Despite any clear evidence showing that screening saves lives, over half of U.S. men are regularly screened with PSA testing (Thompson et al., 2005). PSA testing is a well-known test, with men possibly believing that being screened is beneficial and responsible behavior (Chapple et al., 2002). Furthermore, the PSA test has accuracy problems, which makes reassuring patients with normal-range results difficult. The controversies surrounding screening are reflected in the disparate prostate cancer screening guidelines (Box 40-7). However, one consistency emerges—family physicians should engage in an informed-consent discussion with their patients before screening. The risks, benefits, and limitations should be discussed so that patients are fully informed and can incorporate their personal preferences into the screening decision. Thus, although screening remains debatable, it appears inappropriate to order PSA testing routinely without this type of discussion.

As with any screening method, false-positive test results have potential for physical and psychological harm. Prostate biopsy carries procedural risks as well as the risk of discovering and treating a cancer that would not be significant in the patient's lifetime.

Box 40-7 Prostate Cancer Screening Recommendations

U.S. Preventive Services Task Force (USPSTF)

Evidence insufficient for recommendation in men younger than 75 years.

Recommend against PSA screening in men 75 and older. American Cancer Society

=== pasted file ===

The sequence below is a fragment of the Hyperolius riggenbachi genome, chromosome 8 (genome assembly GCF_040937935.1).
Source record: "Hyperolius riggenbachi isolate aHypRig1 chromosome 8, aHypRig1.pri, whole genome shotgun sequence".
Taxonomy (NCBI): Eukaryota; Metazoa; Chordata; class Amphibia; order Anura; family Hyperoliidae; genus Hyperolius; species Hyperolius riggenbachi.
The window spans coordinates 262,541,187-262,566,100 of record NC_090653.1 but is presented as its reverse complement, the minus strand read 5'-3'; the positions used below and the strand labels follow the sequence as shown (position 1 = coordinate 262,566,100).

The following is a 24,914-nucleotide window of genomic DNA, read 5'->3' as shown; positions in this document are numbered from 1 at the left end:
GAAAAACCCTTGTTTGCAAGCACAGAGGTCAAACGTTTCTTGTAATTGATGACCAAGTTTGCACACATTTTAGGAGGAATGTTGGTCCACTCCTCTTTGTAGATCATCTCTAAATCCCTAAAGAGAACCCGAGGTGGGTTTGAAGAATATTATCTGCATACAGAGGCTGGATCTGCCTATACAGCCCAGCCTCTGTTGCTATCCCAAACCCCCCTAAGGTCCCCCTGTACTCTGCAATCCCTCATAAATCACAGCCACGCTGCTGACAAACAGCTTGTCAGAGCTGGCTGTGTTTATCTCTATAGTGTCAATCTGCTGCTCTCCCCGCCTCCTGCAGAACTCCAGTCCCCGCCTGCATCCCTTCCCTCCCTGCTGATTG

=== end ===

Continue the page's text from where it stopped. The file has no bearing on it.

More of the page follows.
Routine screening should not occur without an informed consent discussion.

Asymptomatic men with a life expectancy greater than 10 years should have the opportunity to make an informed decision on screening. Men with an average risk should have this at age 50; African-Americans or men with a first-degree relative with prostate cancer at age 45; and men with multiple affected relatives at age 40. Men with less than a 10 year life expectancy should not be offered screening.

If screening is chosen, then PSA with or without DRE is the method. For men who choose screening: O PSA < 2.5 ng/mL may be screened every 2 years. O PSA > 2.5 ng/mL should be screened every year. O PSA > 4.0 ng/mL should be referred for biopsy. Consider individual risk for prostate cancer in men with PSA between 2.5 and 4.0 ng/mL. Does not support routine testing.

Offer PSA testing and DRE annually beginning at age 50 years for men with at least 10-year remaining life expectancy as part of risk/benefit discussion; African Americans, and those with family history in one or more first-degree relatives diagnosed at an early age, should begin at 45 years.

American Academy of Family Physicians

Recommends against screening men 75 and older.

American Urological Association

Offer DRE and PSA testing to asymptomatic men 40 years or older with remaining life expectancy more than 10 years.

Modified from American Academy of Family Physicians. Recommendations for clinical preventive services; American Cancer Society guideline for early detection of cancer; American Urological Association. Prostate-specific antigen: best practice statement: 2009 update; US Preventive Services Task Force. Screening for prostate cancer: recommendation statement. Ann Intern Med 2008;149:185-191. DRE, Digital rectal examination; PSA, prostate-specific antigen.